Wednesday, 8th July 2020

This Month's Magazine
Who’s giving the bank a reference?

WhoÂ’s giving the bank a reference?

I have seen a few recessions in my time but this one takes the biscuit!

Just a few months ago there was a housing shortage; such was the demand for properties that prices rose to an extent beyond the reach of first time buyers. Well that was the news or the story that we were given at the time.

Now there is a surplus of houses and new building has slowed down because there is no market and prices are slumping fast.
Then the credit crunch comes along just to make sure that things stay that way so, even if the demand for properties still does exist, which it does, sales are obstructed by the banksÂ’ reluctance to lend.

Unfortunately the banks’ reluctance to lend money goes beyond mortgages; considering that most of the “good times” were built on credit, entire populations are in trouble, not just privately but in business too. Well, if you can’t borrow any more to keep going then you can’t keep going and if you can’t keep going you can’t pay for what you have previously borrowed, especially when the cost has gone up substantially.

As far as SpainÂ’s Costas are concerned, the problem is made worse by the fact that far too many have tried to exploit an imaginary market with the result that the existing surplus property stock has reached unreasonable proportions, leaving many with unfinished properties and debts they cannot meet.

We are told that the banks are to blame for acting irresponsibly and lending carelessly to borrowers who cannot repay, overlooking to mention that the repayment rate was increased beyond peopleÂ’s ability to repay. The net result of this is that the financial institutions have run out of money and their stock or security on properties is rapidly depleting in value because of the market situation so created. So, if all investors were to start drawing their funds from their accounts, the bank would not have sufficient funds to pay back what was not theirs in the first place, hence the problem with the Northern Rock and other banks that need to be rescued.


Personally I find all this rather difficult to believe at first face so now there is an added excuse to the effect that the level of irresponsibility of our bankers is not limited to their negligence in respect of their lending but also for being duped by American mortgage lenders into accepting packed investment under the false sense of security that they are secured on properties and offering these to solid investors. Unfortunately the property market in the States is in even worse shape than ours because it would seem that nobody is making mortgage repayments.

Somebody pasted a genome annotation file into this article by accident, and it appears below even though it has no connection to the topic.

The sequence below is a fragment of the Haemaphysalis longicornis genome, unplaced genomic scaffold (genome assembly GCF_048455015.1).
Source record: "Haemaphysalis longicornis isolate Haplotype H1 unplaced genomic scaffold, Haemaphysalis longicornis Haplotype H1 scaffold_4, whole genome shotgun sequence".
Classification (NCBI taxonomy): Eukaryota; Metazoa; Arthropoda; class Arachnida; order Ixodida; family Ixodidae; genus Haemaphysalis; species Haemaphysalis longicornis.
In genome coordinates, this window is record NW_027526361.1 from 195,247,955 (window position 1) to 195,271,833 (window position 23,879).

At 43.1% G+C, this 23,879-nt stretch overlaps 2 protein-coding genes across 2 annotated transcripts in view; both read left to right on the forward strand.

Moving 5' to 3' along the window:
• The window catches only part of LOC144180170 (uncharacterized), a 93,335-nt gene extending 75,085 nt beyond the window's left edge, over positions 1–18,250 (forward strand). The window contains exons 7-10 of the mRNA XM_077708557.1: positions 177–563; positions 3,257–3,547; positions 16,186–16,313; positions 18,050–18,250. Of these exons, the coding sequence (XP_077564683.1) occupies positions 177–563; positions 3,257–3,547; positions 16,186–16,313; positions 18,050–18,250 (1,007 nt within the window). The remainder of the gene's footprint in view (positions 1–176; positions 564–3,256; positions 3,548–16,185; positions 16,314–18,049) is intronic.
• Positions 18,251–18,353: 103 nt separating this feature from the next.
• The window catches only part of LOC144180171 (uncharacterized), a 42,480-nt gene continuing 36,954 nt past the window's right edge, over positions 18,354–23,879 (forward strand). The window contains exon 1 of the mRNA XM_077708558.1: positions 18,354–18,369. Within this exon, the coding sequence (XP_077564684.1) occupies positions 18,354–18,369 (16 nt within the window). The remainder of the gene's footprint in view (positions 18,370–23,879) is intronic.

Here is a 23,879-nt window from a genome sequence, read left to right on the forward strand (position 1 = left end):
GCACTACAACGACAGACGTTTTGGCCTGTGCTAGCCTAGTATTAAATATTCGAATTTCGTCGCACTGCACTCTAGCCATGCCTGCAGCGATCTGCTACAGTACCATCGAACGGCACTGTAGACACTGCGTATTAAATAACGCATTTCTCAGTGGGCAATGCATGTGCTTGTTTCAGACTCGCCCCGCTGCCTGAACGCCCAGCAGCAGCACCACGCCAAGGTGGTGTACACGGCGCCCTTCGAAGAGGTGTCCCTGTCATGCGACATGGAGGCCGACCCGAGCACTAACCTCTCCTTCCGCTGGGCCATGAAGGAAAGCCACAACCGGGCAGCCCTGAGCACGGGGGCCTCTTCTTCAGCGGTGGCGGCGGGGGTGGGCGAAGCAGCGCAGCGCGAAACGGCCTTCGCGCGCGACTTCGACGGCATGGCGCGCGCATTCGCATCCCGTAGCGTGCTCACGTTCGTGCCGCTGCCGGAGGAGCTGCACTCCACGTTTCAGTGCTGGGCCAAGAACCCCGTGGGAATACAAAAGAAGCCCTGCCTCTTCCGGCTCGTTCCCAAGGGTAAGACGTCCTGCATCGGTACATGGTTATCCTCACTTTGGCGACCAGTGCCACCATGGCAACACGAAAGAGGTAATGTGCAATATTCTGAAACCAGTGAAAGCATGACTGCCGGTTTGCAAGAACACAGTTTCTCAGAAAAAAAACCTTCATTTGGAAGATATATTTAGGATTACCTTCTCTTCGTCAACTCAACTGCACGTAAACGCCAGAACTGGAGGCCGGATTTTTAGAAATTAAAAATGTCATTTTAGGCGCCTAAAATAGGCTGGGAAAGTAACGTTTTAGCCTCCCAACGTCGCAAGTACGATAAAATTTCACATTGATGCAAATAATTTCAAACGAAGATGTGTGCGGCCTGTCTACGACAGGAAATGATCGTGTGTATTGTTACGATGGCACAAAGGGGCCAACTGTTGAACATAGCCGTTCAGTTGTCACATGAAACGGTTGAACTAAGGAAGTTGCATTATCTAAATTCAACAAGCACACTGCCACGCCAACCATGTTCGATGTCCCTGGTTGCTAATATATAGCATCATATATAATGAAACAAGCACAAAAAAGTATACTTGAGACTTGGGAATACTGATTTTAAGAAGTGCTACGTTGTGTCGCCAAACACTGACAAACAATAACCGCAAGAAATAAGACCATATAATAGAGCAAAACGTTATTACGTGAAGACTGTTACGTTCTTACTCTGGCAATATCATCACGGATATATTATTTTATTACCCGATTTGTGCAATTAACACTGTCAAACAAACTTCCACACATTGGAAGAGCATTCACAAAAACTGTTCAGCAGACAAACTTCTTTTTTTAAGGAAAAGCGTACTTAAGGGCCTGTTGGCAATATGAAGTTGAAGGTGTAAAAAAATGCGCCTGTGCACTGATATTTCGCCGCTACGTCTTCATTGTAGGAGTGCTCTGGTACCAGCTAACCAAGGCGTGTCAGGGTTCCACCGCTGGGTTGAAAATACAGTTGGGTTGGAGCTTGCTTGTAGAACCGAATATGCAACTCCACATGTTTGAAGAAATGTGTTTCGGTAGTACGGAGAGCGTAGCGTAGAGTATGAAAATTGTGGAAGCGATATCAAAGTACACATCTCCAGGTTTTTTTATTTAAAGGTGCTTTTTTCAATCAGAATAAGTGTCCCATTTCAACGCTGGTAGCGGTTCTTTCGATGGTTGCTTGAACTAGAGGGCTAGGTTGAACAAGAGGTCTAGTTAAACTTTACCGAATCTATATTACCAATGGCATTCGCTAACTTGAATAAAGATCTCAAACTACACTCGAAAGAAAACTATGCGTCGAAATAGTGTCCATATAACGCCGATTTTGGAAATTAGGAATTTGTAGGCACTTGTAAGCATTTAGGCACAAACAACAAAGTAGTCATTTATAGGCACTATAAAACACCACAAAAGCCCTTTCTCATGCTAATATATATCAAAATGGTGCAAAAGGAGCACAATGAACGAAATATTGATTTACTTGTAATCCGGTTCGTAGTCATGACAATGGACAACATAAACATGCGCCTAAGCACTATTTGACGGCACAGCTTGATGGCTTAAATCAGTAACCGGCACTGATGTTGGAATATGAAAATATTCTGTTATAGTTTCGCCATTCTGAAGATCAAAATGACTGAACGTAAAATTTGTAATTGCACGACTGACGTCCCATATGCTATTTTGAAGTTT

While house are being repossessed at vertigo rate, while businesses are falling off like flies every day, while people are losing their jobs, we are told that we are nowhere near a recession as yet and governments can manage to find billions to rescue the financial institutions. Where from? The tax payers of course! The poor devils who are losing their homes, their jobs, their businesses, their investments and cannot afford to pay any taxes; as a matter of fact they have to start leaning on the government for  social services support.

So where are all those billions coming from? Are we really being given the facts are we being treated as idiots and given yet another “cock & bull” story? What is really behind this crisis which has been predicted for a while and is now here with unnerving punctuality?
Is it conceivable that the great U.S. of A. is actually busted? We know they havenÂ’t got the gold to pay for all the dollars they have printed. Could this be another ploy bto save their precious dollar at the expense of the world? The U.S. and Britain, who did not join the Euro, while choosing to be the American lap dog, seem to be the only two countries making all the noises and affecting the economy in the rest of the world.

Has this something to do with the fact that the Euro is actually gaining strength? Is it to do with the fact that Iran is creating its own petrol market for sales in Euros rather than dollars? This is a serious threat to the Petro-Dollar, especially if the concept is favoured by European countries that are fed up with being bullied into buying oil in dollars to their own detriment. Could it be because Russia and China are considering joining the club?

I really do not know and cannot guess but I do know that banksÂ’ fat cats have always been there, even now when they should get a kick up their backside instead of bonuses. They have always lost money in the past at the expense of their savers and clients, so whatÂ’s so different now? One thing is certain, the next time a bank asks me for a reference before taking my hard earned money on deposit, I know exactly what I shall say.

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